Ohio Valley Environmental Coalition

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This news story originally provided by The Charleston Daily Mail


Ruling likely to slow down permits

Mining advocates, foes debate impact of judge's decision
Brian Bowling
Daily Mail staff

Friday July 09, 2004

A supporter and opponent of mountaintop removal mining agreed a federal judges ruling would lengthen the time it takes to get permits, but disagreed on whether the extra time will help or hurt the state.

On Thursday, U.S. District Judge Joseph Goodwin ruled that the U.S. Army Corps of Engineers can no longer approve valley fill permits through a streamlined process. Instead, the federal agency has to subject the proposed valley fills to individual environmental analyses and public review before approving them.

The judge also overturned the corps approval of 11 permits.

Julia Bonds, of the Coal River Mountain Watch, said the ruling gives environmental and coalfield groups more time to analyze and challenge the permits.

It slows it down. It gives us a chance to find other ways to fight this, she said.

Chris Hamilton, vice president of the West Virginia Coal Association, said Goodwins ruling will immediately block some miners from going to work and further complicates the process coal companies have to wade through to do business.

It will undoubtedly create a hardship for the mining companies, the working miners and their families, he said.

Goodwins ruling did say that valley fills on the 11 permits could continue if theyre already under construction.

Bill Raney, president of the West Virginia Coal Association, said the affected coal companies are still analyzing how much the ruling will affect their operations. The industry hopes to avoid any layoffs.

Were going to try to do whatever is possible to avoid that, he said.

While the industry hasnt made a final decision yet, it will probably appeal the ruling, Raney said. Since the end of last year, rising coal prices have created significant opportunities for coal operations that can meet the higher demand for coal, he said.

Consequently, the industrys main concern is to keep the permitting process as predictable as possible so West Virginia companies can take advantage of those opportunities.

The decision comes at a terrifically bad time, Raney said.

Known as a general or nationwide permit, the streamlined process allowed the corps to approve mine permits after a partial environmental analysis and without any public hearing.

Goodwin says in his ruling that the general permit is supposed to be reserved for activities that the corps can show ahead of time will have minimal environmental impact. With the mine permits, however, the corps wasnt able to show this.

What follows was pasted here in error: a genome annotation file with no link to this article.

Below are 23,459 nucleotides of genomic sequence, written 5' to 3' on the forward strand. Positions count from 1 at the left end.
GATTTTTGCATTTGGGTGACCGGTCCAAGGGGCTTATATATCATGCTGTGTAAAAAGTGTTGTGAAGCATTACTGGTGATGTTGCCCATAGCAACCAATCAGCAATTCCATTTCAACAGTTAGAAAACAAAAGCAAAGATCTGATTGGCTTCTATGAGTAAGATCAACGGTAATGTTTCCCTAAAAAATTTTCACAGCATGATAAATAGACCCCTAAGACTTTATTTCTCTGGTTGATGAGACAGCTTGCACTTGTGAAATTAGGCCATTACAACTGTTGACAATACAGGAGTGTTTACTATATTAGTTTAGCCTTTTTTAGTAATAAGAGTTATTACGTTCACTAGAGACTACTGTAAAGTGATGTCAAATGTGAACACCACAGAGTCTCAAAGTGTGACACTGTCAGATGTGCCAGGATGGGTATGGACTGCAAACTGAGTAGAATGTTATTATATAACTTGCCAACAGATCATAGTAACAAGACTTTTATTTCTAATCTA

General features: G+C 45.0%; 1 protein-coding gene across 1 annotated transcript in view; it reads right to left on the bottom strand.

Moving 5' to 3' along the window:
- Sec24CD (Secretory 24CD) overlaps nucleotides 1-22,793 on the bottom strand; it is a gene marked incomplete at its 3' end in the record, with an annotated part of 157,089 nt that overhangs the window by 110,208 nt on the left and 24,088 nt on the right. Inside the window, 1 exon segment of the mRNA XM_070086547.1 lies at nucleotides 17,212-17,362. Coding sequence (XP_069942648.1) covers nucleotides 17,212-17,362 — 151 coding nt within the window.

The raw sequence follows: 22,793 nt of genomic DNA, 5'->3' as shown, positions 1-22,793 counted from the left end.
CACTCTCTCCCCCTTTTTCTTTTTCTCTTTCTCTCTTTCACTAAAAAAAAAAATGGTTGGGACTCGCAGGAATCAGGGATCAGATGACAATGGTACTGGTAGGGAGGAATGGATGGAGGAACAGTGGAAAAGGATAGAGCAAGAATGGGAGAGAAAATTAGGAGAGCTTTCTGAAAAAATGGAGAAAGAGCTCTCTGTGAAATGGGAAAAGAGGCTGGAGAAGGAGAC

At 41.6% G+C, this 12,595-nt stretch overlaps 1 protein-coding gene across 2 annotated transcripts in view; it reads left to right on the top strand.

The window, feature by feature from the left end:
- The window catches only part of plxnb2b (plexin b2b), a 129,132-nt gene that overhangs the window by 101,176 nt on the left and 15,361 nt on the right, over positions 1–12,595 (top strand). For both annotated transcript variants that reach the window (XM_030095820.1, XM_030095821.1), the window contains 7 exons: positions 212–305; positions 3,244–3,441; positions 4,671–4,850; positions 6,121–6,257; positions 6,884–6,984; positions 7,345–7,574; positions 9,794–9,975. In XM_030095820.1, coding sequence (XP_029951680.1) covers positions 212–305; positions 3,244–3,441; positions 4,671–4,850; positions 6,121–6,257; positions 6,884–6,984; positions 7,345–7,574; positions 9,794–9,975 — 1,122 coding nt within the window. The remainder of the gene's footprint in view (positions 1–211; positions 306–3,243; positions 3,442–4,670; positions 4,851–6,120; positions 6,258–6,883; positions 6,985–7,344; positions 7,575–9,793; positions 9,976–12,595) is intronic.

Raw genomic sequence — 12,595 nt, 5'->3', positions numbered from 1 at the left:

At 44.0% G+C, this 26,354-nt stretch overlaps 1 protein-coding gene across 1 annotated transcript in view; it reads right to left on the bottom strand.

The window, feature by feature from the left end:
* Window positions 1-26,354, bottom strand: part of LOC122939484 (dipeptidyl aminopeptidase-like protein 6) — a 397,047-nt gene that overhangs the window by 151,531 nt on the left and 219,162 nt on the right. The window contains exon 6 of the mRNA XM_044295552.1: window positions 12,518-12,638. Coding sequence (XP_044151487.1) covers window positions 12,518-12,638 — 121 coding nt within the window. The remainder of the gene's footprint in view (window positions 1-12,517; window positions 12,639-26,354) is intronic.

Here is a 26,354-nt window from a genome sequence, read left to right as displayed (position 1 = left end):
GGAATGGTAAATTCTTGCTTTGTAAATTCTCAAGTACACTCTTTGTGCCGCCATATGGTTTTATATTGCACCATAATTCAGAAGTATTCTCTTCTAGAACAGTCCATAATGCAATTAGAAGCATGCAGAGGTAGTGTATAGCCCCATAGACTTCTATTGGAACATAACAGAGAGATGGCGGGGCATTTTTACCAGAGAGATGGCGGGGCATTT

Consequently, each mine permit must undergo the full environmental analysis and public review required by the Clean Water Act, he said.

In mountaintop removal mining, a coal company uses explosives to loosen the surface of the mountain so the rock and dirt can be removed to allow equipment to reach the underlying coal seams.

While regulations require, with some exceptions, the rock and dirt to be placed back on the mountain, the process inevitably leaves some excess rock and dirt. Coal companies dispose of this excess in adjacent valley fills.

Environmental groups have launched several legal challenges to the process. Their main argument is that covering the heads of valleys with rock and dirt damages the streams, rivers and lakes that are fed by streams coming out of those upper valleys.

The groups also contend the blasting, dust and heavy machinery are ruining the quality of life for coalfield communities.

The practice of mountaintop removal and valley fill mining is destroying West Virginia, Bonds said. I see the effects of mountaintop removal every day, and the taxpayers of West Virginia feel it every time we have flooding in the coalfields.

In this challenge, the Ohio Valley Environmental Coalition, Coal River Mountain Watch and Natural Resources Defense Council sued the corps over its practice of approving the permits through a streamlined process that effectively keeps the public from finding out what the agency is doing until after the permits are approved.

Bonds said Goodwins ruling at least gives them a chance to challenge and perhaps minimize the effects of proposed mining operations before the corps approves them.

Were grateful, really, to have an honest judge that goes by the law. We think that gives us a chance, she said.

The ruling, under the title Ohio Valley Environmental Coalition v. Bulen, is available on the Web at www.wvsd.uscourts.gov/district/opinions.

[or download the pdf here: OVEC vs Bulen]

Writer Brian Bowling can be reached at 348-4842.

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